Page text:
The arrest of Ahmed Mohamed, a 14-year-old Texas boy arrested for bringing a homemade clock to school, is one vivid example of overt Islamophobia in America.
That's a sentiment that Mohamed's own family has tried to fight against. His father, Mohamed ElHassan Mohamed, is a fascinating figure in his own right. He's a Sudanese immigrant who has twice declared himself a presidential candidate in Sudan. When Florida pastor Terry Jones put the Quran on trial and later burned it in 2012, Mohamed was the Muslim holy book's defense attorney,
Mohamed has run for president of Sudan twice
Formerly a customs worker at the Khartoum International Airport, Mohamed moved to the US from Sudan in the 1980s and started out selling candy, hot dogs, and newspapers in New York, according to a profile in the North Dallas Gazette in February. He later moved to Dallas, where he delivered pizza, drove taxis, and eventually started a cab company, Jet Taxi.
In 2010, he ran for president in Sudan for the National Reform Party and created a campaign website, which described him this way:
ElHassan is no stranger to adversity and experienced hardship firsthand, and during his lifetime has cultivated a deep sense of humanitarianism, tolerance and patience… Mohammed became proficient in all the religious sciences and has become an aficionado of prose and poetry. He attended many public events from his early age and unintentionally upstaged other expert orators in religious and political debates and remains unequalled. He is a passionate and sometimes amusing speaker of wisdom, logic and the realities of modern-day life. He possesses a deep insight into the causes of things and is dedicated to his principles.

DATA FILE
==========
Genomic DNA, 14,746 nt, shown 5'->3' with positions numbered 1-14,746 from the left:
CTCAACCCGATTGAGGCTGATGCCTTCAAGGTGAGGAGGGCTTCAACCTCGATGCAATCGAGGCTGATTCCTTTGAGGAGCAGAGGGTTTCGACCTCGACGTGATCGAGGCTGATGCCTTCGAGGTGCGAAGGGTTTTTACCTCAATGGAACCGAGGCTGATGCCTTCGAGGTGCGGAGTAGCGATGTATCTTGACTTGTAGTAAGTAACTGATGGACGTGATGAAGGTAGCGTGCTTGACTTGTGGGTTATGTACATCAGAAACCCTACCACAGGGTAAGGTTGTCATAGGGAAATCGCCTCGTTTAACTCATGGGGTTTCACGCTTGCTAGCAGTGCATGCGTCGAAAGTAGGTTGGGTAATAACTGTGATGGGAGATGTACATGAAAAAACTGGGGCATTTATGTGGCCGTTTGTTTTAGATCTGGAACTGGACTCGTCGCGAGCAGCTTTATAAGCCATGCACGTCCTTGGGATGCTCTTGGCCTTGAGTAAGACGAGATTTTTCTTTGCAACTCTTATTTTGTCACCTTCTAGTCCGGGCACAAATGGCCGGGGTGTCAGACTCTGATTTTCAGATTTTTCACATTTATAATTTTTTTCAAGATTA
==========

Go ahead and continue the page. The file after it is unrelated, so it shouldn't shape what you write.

Neither he nor his party actually appeared on the ballot. But Mohamed ran again in 2015, promising to negotiate lifting the sanctions on Sudan, ratify human rights treaties, and repeal laws against converting from Islam. (The Sudan Tribune, based in Paris, ran a story on his platform.)
Mohamed also defended the Quran when pastor Terry Jones tried to burn it
In 2012, Florida pastor Terry Jones said he was putting the Quran on trial. Jones had threatened to burn the Quran before, around the 10th anniversary of the September 11 attacks, before eventually being talked out of it by Defense Secretary Robert Gates.
This time, he wanted to stage a trial at his Florida church, and he needed a defense attorney. Mohamed volunteered: "[The church] put an ad on their channel: 'Whoever feels in himself he has the power to defend Quran is welcome,'" he told the Dallas Observer.
The trial ended with Jones declaring the Quran guilty of "crimes against humanity" and setting it on fire. Protests and riots in Afghanistan in response to the burning left seven people dead.
Mohamed, who leads a small congregation of Sufi Muslims, a mystical sect of Islam that is generally more liberal, told the Dallas Observer that he was grateful to have a chance to defend Islam, including his own interpretation of the Quran. He didn't realize the church would actually burn the book, although Jones had threatened to do so before. (He also wanted an excuse to take his family to nearby Disney World, he told the Washington Post.)
But he was undaunted by the experience and looked for a Texas church that would be willing to host his appeal of the verdict.